parking charge notice

Millions more parking charges could be issued under Government proposals

The RAC Foundation has estimated that almost 8m parking charges may be issued on private land.  This reflects the year-on-year increase in car ownership[1] with millions more cars parking every day and a shift away from the use of public transport given the impact of the pandemic.  As the number of car journeys return to pre-pandemic levels it is essential that we enable car parks to function as intended with spaces available for genuine users or to prevent parking where it is not wanted.  Only an effective deterrent against non-compliance with the parking rules can ensure for example, access to retail and leisure destinations, and that private resident-only parking near town centres or railways stations is not occupied by commuters and shoppers.

We are calling on Government to reconsider proposals to drastically lower the level of the deterrent to enable effective parking management and avoid the type of chaos seen at many seaside towns and beauty spots when lockdown eased last summer.  Research shows that Government proposals to reduce the deterrent level could see as many as 13 million parking charges issued as more people take the risk of ignoring the parking rules which are for everyone’s benefit.

A recent survey of BPA local authority members found that 91% believe the current penalty charge outside of London is not high enough to prevent illegal parking.  In addition, Transport Scotland has consulted to increase penalty charge levels to £120 to achieve compliance with parking controls and keep our towns and cities moving. 95% of our respondents believe that this is the level required for England & Wales too.

Dr. Giuliano Mingardo, a senior researcher at the Erasmus Centre for Urban, Port and Transport Economics stated in his recent report[2]: "Clearly, lower parking fines will strongly reduce the effectiveness of parking enforcement. Without enforcement, any form of parking regulation and management is impossible to achieve."

Andrew Pester, BPA Chief Executive said: “We welcome the Parking (Code of Practice) Act and measures to introduce a single code, standards setting body and an independent appeals service. However, for this package of measures to be sustainable, there needs to be a sufficient deterrent to encourage compliance with parking rules and deter anti-social parking. Without effective parking management, places would become congested and inaccessible."

If a motorist receives a parking charge which they perceive as unfair, they must not ignore it.  Instead, they should appeal to the issuing operator in the first instance and then to the free independent appeals service when this is made available to them.  It is essential that motorists engage with the appeals process which offers the opportunity to provide further evidence and avoid the escalation of charges.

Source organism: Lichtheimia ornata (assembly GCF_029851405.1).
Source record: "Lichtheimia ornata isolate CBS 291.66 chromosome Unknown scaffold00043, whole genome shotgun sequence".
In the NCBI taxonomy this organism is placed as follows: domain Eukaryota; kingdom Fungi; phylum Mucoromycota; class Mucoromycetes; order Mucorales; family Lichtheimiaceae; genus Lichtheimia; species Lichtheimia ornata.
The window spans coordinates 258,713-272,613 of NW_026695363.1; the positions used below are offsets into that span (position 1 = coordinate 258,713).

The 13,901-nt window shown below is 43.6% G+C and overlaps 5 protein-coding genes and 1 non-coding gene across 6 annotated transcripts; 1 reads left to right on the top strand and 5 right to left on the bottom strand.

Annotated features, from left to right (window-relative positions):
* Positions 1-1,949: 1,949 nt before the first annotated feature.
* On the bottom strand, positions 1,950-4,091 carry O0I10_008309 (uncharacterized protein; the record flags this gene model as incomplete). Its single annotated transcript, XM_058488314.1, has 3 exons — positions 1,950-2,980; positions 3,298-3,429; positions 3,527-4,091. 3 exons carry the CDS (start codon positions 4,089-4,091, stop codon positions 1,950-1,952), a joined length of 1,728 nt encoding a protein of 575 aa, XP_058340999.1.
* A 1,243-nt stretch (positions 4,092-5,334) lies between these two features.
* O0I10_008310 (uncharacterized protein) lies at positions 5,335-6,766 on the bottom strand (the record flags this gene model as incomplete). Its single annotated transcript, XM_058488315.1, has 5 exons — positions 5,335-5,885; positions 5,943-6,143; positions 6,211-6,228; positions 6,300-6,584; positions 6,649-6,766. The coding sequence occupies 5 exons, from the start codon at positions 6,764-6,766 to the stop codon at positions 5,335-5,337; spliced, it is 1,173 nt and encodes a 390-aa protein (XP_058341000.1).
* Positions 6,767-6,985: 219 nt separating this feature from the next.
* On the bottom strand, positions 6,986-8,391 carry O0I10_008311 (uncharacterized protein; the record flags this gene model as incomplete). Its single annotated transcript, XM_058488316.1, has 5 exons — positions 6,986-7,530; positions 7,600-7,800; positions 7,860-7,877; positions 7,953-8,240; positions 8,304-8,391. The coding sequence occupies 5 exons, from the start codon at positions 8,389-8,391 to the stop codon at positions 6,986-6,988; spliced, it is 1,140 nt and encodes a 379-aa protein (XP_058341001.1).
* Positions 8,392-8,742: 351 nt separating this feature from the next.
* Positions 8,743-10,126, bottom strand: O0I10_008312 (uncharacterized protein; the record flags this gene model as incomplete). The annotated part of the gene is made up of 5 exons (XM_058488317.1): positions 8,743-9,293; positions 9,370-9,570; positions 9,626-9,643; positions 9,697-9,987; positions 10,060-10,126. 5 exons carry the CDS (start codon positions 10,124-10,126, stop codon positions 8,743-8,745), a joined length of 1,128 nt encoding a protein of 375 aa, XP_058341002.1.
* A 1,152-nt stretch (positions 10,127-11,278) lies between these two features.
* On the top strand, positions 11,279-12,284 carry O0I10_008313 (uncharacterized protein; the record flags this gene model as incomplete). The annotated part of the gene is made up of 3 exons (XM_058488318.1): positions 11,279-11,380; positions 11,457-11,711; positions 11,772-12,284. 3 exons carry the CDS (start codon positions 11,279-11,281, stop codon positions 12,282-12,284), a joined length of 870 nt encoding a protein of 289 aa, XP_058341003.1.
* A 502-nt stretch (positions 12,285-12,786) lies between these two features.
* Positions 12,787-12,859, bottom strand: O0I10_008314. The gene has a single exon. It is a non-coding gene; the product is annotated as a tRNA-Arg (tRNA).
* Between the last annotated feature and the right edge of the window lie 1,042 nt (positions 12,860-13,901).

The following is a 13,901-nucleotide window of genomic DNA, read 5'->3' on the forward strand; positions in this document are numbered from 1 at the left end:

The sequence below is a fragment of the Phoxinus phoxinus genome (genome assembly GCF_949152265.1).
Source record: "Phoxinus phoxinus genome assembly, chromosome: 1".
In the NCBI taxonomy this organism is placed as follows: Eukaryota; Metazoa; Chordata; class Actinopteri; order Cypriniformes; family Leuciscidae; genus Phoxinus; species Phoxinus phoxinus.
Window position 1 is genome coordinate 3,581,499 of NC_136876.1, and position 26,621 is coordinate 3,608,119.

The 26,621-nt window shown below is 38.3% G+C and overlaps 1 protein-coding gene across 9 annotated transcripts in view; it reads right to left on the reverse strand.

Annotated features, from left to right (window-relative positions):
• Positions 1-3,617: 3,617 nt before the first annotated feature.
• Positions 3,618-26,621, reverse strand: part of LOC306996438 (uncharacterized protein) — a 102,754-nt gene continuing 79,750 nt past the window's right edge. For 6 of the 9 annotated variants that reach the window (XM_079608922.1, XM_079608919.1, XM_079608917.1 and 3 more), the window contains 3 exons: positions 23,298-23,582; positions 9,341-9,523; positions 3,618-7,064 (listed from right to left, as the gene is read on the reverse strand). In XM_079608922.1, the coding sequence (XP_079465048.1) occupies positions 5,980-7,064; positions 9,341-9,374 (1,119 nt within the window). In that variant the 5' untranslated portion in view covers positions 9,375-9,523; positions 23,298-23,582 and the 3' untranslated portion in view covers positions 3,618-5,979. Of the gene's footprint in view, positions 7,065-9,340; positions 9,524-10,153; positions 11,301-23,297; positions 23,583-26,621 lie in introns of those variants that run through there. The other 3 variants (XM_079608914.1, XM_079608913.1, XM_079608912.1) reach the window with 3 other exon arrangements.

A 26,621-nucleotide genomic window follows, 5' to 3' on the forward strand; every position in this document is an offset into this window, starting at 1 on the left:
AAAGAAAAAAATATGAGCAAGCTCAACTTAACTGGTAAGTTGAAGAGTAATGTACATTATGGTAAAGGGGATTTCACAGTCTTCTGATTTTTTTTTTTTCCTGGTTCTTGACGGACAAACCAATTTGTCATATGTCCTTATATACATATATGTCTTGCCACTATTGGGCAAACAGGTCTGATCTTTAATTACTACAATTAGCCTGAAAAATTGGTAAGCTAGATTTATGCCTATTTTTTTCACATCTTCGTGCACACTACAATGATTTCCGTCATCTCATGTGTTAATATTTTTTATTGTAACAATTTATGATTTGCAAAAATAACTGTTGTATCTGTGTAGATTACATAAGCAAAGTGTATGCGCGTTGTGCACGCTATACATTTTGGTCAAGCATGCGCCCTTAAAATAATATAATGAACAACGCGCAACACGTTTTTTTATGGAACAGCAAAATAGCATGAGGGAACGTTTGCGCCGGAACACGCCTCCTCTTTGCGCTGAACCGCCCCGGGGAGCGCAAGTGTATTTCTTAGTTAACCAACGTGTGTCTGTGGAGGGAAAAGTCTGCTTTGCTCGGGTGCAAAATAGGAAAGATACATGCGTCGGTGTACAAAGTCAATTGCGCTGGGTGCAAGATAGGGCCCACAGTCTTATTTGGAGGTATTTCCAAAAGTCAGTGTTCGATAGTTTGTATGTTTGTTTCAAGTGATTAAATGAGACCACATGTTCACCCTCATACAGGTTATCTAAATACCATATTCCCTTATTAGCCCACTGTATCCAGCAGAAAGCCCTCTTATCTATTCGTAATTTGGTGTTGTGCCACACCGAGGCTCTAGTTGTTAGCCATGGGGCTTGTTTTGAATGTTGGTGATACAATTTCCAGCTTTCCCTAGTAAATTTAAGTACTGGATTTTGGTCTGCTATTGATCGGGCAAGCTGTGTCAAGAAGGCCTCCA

[1] 33m as at Q2, 2021 compared to 31.5m 2019 - DVLA data

[2] Dr. Giuliano Mingardo - Erasmus University Rotterdam. 03 May 2021 - Parking Enforcement: a key tool for parking management.

Notes to editors

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Notes to Editors

  • The British Parking Association (BPA) is the professional body representing the UK parking and traffic management profession. We have more than 750 corporate members, which includes representation from local government, commercial providers, and operators of parking systems, as well as consultants and academics. In addition, we represent over c.650 individuals working within the parking profession and have a separate membership structure exists to support individuals in their career and professional development.
  • We are a not for profit organisation working with our partners to support growth for their communities, improve compliance by those managing and using parking facilities and encourage fairness to achieve our vision of excellence in parking for all. Any surplus income arising from our work is reinvested back into activities to support our members.
  • We have always been at the forefront of raising standards with the first Code of Practice in 2006 and Approved Operator Scheme (AOS) in 2007. Our Code is continuously improved with stakeholders, accompanied by a full internal and third-party audit, and a scheme of sanctions to ensure our members comply.
  • In 2012 we launched POPLA, the first independent appeal service for tickets issued on private land allowing motorists access to free independent appeals.
  • Consumer insight research conducted by the BPA shows that the public are more concerned with the parking behaviour of other motorists than of parking operators. They want to see that the minority of motorists who do not follow the rules and show no regard for others are dealt with effectively, whilst recognising instances where people make a genuine mistake are shown leniency.